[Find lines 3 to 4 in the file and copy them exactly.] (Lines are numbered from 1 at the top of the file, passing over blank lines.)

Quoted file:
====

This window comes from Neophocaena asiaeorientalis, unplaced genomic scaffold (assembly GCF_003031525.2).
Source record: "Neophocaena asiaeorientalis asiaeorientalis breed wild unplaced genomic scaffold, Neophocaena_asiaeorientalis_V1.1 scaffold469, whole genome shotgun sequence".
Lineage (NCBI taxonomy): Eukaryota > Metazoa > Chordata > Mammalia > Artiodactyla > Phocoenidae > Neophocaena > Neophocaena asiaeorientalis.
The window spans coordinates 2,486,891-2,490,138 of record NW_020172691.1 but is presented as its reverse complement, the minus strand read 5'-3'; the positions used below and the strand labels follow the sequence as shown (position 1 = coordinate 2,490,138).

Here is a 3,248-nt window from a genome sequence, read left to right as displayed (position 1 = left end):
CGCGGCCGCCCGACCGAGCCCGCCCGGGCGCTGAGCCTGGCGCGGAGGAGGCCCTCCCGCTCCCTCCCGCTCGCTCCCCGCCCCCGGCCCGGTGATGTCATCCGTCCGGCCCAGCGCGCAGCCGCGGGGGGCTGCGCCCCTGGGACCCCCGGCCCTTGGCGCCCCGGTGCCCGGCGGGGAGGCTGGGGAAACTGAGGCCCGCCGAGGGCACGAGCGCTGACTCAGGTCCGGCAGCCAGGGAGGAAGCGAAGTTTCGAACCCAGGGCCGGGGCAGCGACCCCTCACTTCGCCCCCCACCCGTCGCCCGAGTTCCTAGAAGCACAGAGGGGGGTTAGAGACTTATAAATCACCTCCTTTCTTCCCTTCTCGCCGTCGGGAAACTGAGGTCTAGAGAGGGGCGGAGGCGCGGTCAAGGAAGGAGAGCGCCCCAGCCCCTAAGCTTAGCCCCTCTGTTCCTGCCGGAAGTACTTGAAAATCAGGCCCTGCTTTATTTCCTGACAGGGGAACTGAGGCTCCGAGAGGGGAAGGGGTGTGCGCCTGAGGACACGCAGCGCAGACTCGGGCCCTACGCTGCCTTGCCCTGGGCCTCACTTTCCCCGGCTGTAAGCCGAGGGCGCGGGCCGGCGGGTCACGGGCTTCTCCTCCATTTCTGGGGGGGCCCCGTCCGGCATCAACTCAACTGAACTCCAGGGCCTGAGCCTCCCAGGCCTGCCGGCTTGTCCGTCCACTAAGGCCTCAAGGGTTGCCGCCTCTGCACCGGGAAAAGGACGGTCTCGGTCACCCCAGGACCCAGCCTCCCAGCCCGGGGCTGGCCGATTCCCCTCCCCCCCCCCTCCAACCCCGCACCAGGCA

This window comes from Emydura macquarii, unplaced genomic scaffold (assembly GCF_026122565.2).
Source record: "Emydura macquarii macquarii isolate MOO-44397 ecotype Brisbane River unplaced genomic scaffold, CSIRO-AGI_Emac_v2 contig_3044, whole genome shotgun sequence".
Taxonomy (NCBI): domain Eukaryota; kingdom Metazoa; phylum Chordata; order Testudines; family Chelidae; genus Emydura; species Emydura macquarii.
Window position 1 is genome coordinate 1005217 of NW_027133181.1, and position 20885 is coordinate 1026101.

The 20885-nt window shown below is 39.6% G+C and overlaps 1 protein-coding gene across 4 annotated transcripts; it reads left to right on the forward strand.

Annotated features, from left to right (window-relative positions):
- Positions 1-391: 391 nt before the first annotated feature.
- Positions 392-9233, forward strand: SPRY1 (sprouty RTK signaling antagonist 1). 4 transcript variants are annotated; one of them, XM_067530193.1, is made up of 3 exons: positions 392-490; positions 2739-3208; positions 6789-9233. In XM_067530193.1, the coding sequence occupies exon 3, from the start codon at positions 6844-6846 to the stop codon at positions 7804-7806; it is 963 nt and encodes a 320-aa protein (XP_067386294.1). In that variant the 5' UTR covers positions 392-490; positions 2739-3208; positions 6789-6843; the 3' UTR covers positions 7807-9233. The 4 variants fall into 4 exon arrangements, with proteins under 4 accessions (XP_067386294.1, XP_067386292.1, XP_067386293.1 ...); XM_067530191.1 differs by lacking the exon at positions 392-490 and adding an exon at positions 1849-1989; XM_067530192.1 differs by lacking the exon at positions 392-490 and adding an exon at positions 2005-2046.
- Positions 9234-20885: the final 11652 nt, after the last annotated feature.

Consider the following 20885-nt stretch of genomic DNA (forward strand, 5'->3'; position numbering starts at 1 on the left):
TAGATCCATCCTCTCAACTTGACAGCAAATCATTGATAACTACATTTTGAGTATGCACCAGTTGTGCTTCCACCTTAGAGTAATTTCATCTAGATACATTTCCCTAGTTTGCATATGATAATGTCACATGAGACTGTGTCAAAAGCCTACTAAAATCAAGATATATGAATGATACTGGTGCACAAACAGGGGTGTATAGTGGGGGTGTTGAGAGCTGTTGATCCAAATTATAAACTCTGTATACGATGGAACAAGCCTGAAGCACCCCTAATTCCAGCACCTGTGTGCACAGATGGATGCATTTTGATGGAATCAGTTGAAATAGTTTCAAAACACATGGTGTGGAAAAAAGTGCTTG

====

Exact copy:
Lineage (NCBI taxonomy): Eukaryota > Metazoa > Chordata > Mammalia > Artiodactyla > Phocoenidae > Neophocaena > Neophocaena asiaeorientalis.
The window spans coordinates 2,486,891-2,490,138 of record NW_020172691.1 but is presented as its reverse complement, the minus strand read 5'-3'; the positions used below and the strand labels follow the sequence as shown (position 1 = coordinate 2,490,138).